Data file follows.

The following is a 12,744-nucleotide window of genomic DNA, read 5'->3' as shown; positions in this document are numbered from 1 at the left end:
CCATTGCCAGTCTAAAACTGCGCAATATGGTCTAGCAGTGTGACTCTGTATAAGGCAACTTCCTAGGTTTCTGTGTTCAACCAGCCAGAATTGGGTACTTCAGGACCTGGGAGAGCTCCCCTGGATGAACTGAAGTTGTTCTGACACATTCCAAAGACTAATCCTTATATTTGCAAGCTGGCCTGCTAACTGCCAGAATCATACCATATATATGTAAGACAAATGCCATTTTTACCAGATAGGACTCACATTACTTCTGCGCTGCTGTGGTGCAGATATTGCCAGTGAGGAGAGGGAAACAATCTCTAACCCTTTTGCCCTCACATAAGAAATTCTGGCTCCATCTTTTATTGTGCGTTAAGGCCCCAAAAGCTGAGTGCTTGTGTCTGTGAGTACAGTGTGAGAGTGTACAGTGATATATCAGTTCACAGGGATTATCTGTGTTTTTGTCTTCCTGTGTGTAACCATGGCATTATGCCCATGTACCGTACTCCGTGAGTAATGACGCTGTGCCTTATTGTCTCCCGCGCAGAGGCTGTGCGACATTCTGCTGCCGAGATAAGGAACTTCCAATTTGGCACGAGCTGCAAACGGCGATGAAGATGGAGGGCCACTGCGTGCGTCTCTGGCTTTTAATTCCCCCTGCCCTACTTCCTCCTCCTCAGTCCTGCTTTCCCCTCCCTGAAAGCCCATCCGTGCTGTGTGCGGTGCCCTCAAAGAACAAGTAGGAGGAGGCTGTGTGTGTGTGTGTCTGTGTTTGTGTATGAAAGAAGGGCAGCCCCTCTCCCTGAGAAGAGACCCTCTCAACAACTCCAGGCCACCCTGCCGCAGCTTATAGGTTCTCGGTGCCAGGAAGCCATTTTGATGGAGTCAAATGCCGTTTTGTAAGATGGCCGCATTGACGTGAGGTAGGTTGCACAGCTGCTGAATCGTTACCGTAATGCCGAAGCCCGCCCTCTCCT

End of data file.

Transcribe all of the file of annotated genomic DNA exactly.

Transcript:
The following is a 12,744-nucleotide window of genomic DNA, read 5'->3' as shown; positions in this document are numbered from 1 at the left end:
CCATTGCCAGTCTAAAACTGCGCAATATGGTCTAGCAGTGTGACTCTGTATAAGGCAACTTCCTAGGTTTCTGTGTTCAACCAGCCAGAATTGGGTACTTCAGGACCTGGGAGAGCTCCCCTGGATGAACTGAAGTTGTTCTGACACATTCCAAAGACTAATCCTTATATTTGCAAGCTGGCCTGCTAACTGCCAGAATCATACCATATATATGTAAGACAAATGCCATTTTTACCAGATAGGACTCACATTACTTCTGCGCTGCTGTGGTGCAGATATTGCCAGTGAGGAGAGGGAAACAATCTCTAACCCTTTTGCCCTCACATAAGAAATTCTGGCTCCATCTTTTATTGTGCGTTAAGGCCCCAAAAGCTGAGTGCTTGTGTCTGTGAGTACAGTGTGAGAGTGTACAGTGATATATCAGTTCACAGGGATTATCTGTGTTTTTGTCTTCCTGTGTGTAACCATGGCATTATGCCCATGTACCGTACTCCGTGAGTAATGACGCTGTGCCTTATTGTCTCCCGCGCAGAGGCTGTGCGACATTCTGCTGCCGAGATAAGGAACTTCCAATTTGGCACGAGCTGCAAACGGCGATGAAGATGGAGGGCCACTGCGTGCGTCTCTGGCTTTTAATTCCCCCTGCCCTACTTCCTCCTCCTCAGTCCTGCTTTCCCCTCCCTGAAAGCCCATCCGTGCTGTGTGCGGTGCCCTCAAAGAACAAGTAGGAGGAGGCTGTGTGTGTGTGTGTCTGTGTTTGTGTATGAAAGAAGGGCAGCCCCTCTCCCTGAGAAGAGACCCTCTCAACAACTCCAGGCCACCCTGCCGCAGCTTATAGGTTCTCGGTGCCAGGAAGCCATTTTGATGGAGTCAAATGCCGTTTTGTAAGATGGCCGCATTGACGTGAGGTAGGTTGCACAGCTGCTGAATCGTTACCGTAATGCCGAAGCCCGCCCTCTCCT